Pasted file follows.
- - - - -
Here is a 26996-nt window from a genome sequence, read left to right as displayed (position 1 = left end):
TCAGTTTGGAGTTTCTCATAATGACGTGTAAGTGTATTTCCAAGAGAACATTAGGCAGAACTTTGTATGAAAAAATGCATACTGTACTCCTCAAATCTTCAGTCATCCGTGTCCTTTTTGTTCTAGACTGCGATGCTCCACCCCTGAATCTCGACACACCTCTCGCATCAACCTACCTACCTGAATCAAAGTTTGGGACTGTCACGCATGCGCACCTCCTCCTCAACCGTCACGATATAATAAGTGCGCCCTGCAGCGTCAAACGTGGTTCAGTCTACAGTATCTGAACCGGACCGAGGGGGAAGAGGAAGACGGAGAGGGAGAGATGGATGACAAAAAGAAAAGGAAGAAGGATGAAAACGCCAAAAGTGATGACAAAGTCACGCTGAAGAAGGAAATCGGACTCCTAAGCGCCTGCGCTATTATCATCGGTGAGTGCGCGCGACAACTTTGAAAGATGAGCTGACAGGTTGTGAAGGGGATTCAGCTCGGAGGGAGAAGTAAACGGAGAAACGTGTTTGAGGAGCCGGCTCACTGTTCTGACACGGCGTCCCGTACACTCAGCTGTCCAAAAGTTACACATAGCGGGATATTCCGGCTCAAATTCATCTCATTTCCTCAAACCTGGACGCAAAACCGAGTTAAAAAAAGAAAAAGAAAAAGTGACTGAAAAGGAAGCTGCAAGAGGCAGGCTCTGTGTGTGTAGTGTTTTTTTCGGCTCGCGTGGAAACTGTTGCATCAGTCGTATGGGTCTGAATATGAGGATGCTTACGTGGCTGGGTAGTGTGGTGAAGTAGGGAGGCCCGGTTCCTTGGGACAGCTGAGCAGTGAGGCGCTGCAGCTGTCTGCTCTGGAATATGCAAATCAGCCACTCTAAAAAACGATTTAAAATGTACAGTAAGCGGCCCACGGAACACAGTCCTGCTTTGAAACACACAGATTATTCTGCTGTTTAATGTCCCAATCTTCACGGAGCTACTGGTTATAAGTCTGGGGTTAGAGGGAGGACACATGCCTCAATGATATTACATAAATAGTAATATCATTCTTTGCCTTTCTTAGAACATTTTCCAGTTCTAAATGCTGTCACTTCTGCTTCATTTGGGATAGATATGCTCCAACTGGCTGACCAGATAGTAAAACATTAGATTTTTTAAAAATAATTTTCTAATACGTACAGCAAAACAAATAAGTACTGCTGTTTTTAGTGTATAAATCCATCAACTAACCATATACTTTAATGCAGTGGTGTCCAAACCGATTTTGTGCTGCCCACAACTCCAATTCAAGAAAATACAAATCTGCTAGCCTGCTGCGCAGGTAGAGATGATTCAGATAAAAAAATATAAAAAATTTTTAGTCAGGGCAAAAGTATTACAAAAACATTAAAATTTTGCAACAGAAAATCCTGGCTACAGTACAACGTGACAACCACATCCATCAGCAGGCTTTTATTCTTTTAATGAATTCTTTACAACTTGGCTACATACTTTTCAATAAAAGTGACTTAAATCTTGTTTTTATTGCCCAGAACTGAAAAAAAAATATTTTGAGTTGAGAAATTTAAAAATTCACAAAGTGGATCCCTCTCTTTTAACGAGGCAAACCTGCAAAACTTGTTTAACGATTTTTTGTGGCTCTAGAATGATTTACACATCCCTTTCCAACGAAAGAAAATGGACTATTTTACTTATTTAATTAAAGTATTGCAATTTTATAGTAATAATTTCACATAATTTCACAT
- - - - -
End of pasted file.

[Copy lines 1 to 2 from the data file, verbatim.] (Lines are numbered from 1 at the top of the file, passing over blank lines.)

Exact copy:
Here is a 26996-nt window from a genome sequence, read left to right as displayed (position 1 = left end):
TCAGTTTGGAGTTTCTCATAATGACGTGTAAGTGTATTTCCAAGAGAACATTAGGCAGAACTTTGTATGAAAAAATGCATACTGTACTCCTCAAATCTTCAGTCATCCGTGTCCTTTTTGTTCTAGACTGCGATGCTCCACCCCTGAATCTCGACACACCTCTCGCATCAACCTACCTACCTGAATCAAAGTTTGGGACTGTCACGCATGCGCACCTCCTCCTCAACCGTCACGATATAATAAGTGCGCCCTGCAGCGTCAAACGTGGTTCAGTCTACAGTATCTGAACCGGACCGAGGGGGAAGAGGAAGACGGAGAGGGAGAGATGGATGACAAAAAGAAAAGGAAGAAGGATGAAAACGCCAAAAGTGATGACAAAGTCACGCTGAAGAAGGAAATCGGACTCCTAAGCGCCTGCGCTATTATCATCGGTGAGTGCGCGCGACAACTTTGAAAGATGAGCTGACAGGTTGTGAAGGGGATTCAGCTCGGAGGGAGAAGTAAACGGAGAAACGTGTTTGAGGAGCCGGCTCACTGTTCTGACACGGCGTCCCGTACACTCAGCTGTCCAAAAGTTACACATAGCGGGATATTCCGGCTCAAATTCATCTCATTTCCTCAAACCTGGACGCAAAACCGAGTTAAAAAAAGAAAAAGAAAAAGTGACTGAAAAGGAAGCTGCAAGAGGCAGGCTCTGTGTGTGTAGTGTTTTTTTCGGCTCGCGTGGAAACTGTTGCATCAGTCGTATGGGTCTGAATATGAGGATGCTTACGTGGCTGGGTAGTGTGGTGAAGTAGGGAGGCCCGGTTCCTTGGGACAGCTGAGCAGTGAGGCGCTGCAGCTGTCTGCTCTGGAATATGCAAATCAGCCACTCTAAAAAACGATTTAAAATGTACAGTAAGCGGCCCACGGAACACAGTCCTGCTTTGAAACACACAGATTATTCTGCTGTTTAATGTCCCAATCTTCACGGAGCTACTGGTTATAAGTCTGGGGTTAGAGGGAGGACACATGCCTCAATGATATTACATAAATAGTAATATCATTCTTTGCCTTTCTTAGAACATTTTCCAGTTCTAAATGCTGTCACTTCTGCTTCATTTGGGATAGATATGCTCCAACTGGCTGACCAGATAGTAAAACATTAGATTTTTTAAAAATAATTTTCTAATACGTACAGCAAAACAAATAAGTACTGCTGTTTTTAGTGTATAAATCCATCAACTAACCATATACTTTAATGCAGTGGTGTCCAAACCGATTTTGTGCTGCCCACAACTCCAATTCAAGAAAATACAAATCTGCTAGCCTGCTGCGCAGGTAGAGATGATTCAGATAAAAAAATATAAAAAATTTTTAGTCAGGGCAAAAGTATTACAAAAACATTAAAATTTTGCAACAGAAAATCCTGGCTACAGTACAACGTGACAACCACATCCATCAGCAGGCTTTTATTCTTTTAATGAATTCTTTACAACTTGGCTACATACTTTTCAATAAAAGTGACTTAAATCTTGTTTTTATTGCCCAGAACTGAAAAAAAAATATTTTGAGTTGAGAAATTTAAAAATTCACAAAGTGGATCCCTCTCTTTTAACGAGGCAAACCTGCAAAACTTGTTTAACGATTTTTTGTGGCTCTAGAATGATTTACACATCCCTTTCCAACGAAAGAAAATGGACTATTTTACTTATTTAATTAAAGTATTGCAATTTTATAGTAATAATTTCACATAATTTCACAT